The presence of Marine Harvest on the global aquaculture industry cannot be missed. The company turned over 13.5 billion Kroner in 2008, producing 327,000 tonnes of salmon, with over 7,500 staff worldwide. It operates in 18 countries and has a global market share of 22 per cent. According to a recent Marine Harvest report, the company is the market leader in Norway, Chile, Canada, Scotland, Ireland and the Faroe Islands - the most successful salmon farming areas in the world.
The notion that such a high profile, diverse company can be so severely impacted by problems almost entirely attributed to the presence of the Infectious Salmon Anaemia (ISA) virus lurking in Chilean waters serves as a warning to the whole industry, whilst the implications of this financial damage to Marine Harvest and the rest of the market are yet to be revealed.
Despite of the huge losses, the toll owed to the ISA virus is yet to be paid in full. According to a Marine Harvest report, the company says it has a "large number of sites confirmed with ISA to be harvested out in the first and second quarter of this year". "Previous break even targets are no longer available", said the report, adding that further significant losses are to be realised in this period due to "high cost and low cost achievement."
Whilst ISA has been lurking in Chilean waters since mid 2007, efforts to alleviate the problem have made little progress resulting in an industry wide escalation of the problem in the fourth quarter of 2008. Whilst maintaining that they remain confident of the long term potential in Chile, Marine Harvest has also announced a massive down-size operation in the area. Undoubtedly, this will bing further woe to the 17,000 salmon workers that are reported to have been laid off from this once booming industry. Whilst this get-out plan may put plans for rapid regeneration in jeopardy, many are left to question if there is any viable alternative.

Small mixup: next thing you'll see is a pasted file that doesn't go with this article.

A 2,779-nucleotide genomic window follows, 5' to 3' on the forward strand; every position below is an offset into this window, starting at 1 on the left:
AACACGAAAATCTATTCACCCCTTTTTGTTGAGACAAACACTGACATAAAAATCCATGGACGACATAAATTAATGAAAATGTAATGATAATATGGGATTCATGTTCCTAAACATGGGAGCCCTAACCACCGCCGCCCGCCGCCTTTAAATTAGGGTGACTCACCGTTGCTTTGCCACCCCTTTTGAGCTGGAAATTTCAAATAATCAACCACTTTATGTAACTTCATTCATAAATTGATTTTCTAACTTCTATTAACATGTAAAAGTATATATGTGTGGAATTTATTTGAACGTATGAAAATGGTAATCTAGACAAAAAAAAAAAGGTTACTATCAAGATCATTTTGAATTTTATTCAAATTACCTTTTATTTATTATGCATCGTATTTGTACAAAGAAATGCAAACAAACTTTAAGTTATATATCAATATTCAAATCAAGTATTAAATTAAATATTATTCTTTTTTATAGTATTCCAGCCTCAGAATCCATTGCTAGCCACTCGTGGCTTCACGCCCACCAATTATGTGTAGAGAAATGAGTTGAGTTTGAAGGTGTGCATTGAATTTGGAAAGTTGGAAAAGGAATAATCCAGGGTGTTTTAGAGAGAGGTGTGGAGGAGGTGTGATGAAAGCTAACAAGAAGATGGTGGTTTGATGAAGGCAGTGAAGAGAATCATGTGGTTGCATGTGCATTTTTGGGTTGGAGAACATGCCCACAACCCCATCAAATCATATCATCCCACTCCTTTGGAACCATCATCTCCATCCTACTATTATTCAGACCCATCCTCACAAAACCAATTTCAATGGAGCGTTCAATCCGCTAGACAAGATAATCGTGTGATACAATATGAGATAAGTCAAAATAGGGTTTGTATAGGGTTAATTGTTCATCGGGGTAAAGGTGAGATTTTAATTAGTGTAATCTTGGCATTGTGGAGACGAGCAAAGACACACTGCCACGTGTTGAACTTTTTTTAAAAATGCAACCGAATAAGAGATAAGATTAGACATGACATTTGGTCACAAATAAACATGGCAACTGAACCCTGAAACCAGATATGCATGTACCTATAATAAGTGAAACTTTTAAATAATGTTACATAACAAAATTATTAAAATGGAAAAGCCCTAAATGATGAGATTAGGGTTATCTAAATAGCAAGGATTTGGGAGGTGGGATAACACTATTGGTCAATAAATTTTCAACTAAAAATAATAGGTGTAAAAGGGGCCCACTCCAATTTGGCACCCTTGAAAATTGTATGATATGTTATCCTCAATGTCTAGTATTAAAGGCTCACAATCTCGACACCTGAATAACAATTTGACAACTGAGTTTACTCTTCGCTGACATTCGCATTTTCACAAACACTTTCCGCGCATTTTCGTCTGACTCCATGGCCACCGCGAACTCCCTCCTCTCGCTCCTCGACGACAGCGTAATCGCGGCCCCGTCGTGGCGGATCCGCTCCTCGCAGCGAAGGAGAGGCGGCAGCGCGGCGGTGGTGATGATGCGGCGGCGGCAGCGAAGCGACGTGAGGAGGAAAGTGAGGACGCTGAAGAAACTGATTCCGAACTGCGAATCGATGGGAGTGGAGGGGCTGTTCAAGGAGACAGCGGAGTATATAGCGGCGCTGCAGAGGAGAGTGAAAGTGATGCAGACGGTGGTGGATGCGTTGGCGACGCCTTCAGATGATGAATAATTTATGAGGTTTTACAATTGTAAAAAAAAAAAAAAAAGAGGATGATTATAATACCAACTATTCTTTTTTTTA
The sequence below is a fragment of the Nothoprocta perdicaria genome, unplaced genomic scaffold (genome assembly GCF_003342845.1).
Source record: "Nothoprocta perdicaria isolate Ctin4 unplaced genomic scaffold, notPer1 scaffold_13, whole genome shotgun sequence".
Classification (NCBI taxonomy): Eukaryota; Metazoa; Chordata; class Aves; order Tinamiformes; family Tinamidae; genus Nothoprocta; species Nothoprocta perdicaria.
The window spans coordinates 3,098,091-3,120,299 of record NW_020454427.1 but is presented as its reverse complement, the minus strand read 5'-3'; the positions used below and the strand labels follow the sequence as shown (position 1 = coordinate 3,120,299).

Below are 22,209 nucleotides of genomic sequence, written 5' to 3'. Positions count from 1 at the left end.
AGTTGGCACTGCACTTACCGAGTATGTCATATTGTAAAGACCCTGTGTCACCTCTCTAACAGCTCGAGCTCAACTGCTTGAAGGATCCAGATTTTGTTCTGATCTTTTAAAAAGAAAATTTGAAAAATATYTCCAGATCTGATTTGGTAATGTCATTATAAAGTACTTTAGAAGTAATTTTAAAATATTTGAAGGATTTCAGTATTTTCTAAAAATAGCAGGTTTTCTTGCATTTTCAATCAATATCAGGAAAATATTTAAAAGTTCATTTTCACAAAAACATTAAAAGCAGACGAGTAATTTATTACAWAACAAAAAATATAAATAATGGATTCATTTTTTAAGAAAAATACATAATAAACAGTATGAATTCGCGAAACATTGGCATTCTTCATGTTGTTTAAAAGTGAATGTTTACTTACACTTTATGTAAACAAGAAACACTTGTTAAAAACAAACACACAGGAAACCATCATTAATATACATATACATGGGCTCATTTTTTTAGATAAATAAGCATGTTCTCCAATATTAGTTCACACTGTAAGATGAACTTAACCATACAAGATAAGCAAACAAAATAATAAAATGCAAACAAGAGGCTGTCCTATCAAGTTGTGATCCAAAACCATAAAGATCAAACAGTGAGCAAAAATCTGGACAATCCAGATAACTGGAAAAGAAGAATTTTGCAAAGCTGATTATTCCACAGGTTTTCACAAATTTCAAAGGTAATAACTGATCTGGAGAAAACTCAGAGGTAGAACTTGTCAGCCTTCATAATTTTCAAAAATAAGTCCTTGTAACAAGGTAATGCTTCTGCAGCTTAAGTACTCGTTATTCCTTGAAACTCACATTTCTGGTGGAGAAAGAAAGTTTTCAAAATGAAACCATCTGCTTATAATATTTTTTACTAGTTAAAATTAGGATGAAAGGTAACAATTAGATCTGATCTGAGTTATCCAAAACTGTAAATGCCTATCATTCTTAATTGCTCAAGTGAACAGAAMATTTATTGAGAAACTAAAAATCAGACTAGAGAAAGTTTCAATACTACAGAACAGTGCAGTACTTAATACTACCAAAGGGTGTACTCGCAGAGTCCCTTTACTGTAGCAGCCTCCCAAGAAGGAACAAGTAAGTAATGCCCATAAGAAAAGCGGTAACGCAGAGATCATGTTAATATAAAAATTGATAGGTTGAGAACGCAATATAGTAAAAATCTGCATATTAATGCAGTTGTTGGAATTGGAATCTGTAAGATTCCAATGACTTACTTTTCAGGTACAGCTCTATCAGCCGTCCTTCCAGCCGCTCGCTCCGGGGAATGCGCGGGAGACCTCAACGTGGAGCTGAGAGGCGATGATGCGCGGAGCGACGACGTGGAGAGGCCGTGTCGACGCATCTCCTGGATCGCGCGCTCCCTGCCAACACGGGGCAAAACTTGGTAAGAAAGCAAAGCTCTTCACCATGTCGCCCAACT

Marine Harvest is certainly not the only company to have been severely affected by the current crisis. A recent presentation by Geir Isaksen for Cermaq showed how the number of salmon smolts released in 2008 was far short of that number released in 2007. In December of 2008, the total number was less than 3,000, whereas the same month of 2007 saw almost 20,000 smolts released.
The total number of fish was down from 152.6 million to 58.4 million, meaning that overall sales would be down by more than 50 per cent over the same 12 month period. Mr Isaksen puts the reduction down to an "unstable" "sanitary situation". "All areas are infected", says the report. "Transmission of the ISA virus believed to take place in both freshwater and sea", it continues. "Transferring Atlantic smolts under these circumstances implies high risk."
The reduction is also in part due to new, and necessary, governmental regulations. The Cermaq report says that under these regulations all sites will have to be fallowed within the next eighteen months. Area are now managed in "neighbourhoods", in which there are currently 53. These neighbourhoods must now be fallowed in a coordinated way for at least three months after a maximum of 24 months of production. Based on this current situation, production will remain low throughout 2010.